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Title: THE RECOURSE TO USE OF FORCE IN THE POST COLD WAR ERA: A CRITICAL ANALAYSIS OF THE ROLES AND RESPONSIBILITIES OF THE UNITED NATIONS SECURITY COUNCIL.
Authors: Tadesse, Moges
Advisors: Daniel Alemu (LL.D)
Keywords: law
FORCE IN THE POST COLD WAR ERA
Copyright: Dec-2010
Date Added: 4-May-2012
Publisher: AAU
Abstract: Though armed conflicts have been prevalent since antiquity, no express prohibition against the use of force under international law existed until recently. The adoption of the UN Charter relatively settled the matter. However, when we probe the post-UN Charter state practice, the jurisprudence of the use of force aspires to indicate some rectified paradigm and wildly at variance with the Charter’s language though it is not yet well developed and crystallized. Here, it is clear that the authority of the SC to use force under the rubric of maintaining international peace and security appears to be elastic and often discretionary. Thus resort to use of force by individual states under Art.51 as well as customary international law is subject to rigorous and controversial requirements. This is so because, it is believed that the collective security system would best serve the purpose of the international community. The theoretical as well as practical problems pertaining to the issue of use of force, the perceived practices of states, trends in its evolvement and progresses in this area, and the SC’s reactions and the tantalizing issues thereof remained unsettled. After reflecting on the skeleton of its recent stage, different shortfalls have been observed. These include: how should the conceptual flaws and gaps under the Charter be remedied? Can the Charter system with its strict provisions on the use of force withstand the prevailing pressures from unseen and unconventional actors and enlarged demands of the international community? How should the prevalent practices of international actors be integrated under the international law framework? What meanings should be accorded to the inactions, tolerance and/or subsequent approval of the SC for actions which basically violate the Charter norms? International law should not be theorized and it needs to take in to account each concrete situation and impart meaning to the prevailing legal rules on the ground. Hence, the rules regulating use of force needs to keep pace with and reflect the realities and practices at hand. Apart from deviant state practices, there are also some interesting regional developments, for instance, the introduction of interventionist doctrine by the African Union. The manner the SC has been functioning also imports of some considerations in the development of international law. Analyzing these issues inline with the Post Cold War facts is essential to specify the meaning of the rule of law in this sphere. Accordingly, the thesis argues that to effectively respond to the threats to peace and security posed by unconventional actors and proliferation of WMD and, to the demands of international community to promote justice, human rights and democracy, a comprehensive measure, among other things, attaching a due consideration to the implications of the SC’s behaviors (as it musters public support) should be adopted to ensure the viability of the global security system. This includes, ensuring the adaptability of the Charter norms, adopting a relatively relaxed threshold to weigh the validity of measures for cases of establishing customary rules, and recognizing and trying to set refined rules for the newly emerging norms.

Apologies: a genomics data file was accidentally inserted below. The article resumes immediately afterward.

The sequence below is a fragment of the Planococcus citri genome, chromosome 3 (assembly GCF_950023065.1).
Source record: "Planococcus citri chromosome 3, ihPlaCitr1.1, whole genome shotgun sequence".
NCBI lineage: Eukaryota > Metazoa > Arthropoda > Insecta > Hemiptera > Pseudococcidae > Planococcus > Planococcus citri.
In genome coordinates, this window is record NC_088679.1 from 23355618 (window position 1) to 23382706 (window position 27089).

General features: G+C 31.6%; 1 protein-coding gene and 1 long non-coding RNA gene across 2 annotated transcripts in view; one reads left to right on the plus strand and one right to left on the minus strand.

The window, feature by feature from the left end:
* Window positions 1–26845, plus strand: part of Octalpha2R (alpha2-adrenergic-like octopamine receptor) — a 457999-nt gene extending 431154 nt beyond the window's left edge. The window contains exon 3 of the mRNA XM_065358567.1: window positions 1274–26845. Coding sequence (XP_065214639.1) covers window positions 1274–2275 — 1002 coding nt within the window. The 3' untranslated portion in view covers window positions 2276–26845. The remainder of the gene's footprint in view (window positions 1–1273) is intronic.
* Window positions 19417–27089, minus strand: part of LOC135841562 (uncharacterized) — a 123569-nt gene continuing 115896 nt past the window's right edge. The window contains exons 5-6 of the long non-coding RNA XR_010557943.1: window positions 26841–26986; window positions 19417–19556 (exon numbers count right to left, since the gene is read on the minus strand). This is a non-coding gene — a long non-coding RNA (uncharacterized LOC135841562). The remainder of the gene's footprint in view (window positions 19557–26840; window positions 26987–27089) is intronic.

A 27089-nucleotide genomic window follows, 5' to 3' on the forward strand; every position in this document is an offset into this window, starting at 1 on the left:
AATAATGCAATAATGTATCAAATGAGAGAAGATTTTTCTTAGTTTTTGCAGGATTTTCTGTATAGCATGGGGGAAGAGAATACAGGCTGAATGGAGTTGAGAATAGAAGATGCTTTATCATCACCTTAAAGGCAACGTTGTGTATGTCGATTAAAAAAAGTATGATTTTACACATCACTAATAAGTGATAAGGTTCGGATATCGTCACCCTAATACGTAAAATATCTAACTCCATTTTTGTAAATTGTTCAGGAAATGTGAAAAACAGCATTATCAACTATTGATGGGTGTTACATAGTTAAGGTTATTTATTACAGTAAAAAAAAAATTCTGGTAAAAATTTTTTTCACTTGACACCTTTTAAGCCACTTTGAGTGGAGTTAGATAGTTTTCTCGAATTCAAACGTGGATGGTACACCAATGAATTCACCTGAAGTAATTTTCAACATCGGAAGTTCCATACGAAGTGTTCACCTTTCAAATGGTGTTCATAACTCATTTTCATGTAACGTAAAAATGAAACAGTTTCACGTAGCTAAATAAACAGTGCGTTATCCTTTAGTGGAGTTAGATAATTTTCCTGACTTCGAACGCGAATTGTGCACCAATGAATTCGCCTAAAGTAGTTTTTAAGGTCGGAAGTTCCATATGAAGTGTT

URI: http://hdl.handle.net/123456789/2600
Appears in:Thesis - Law

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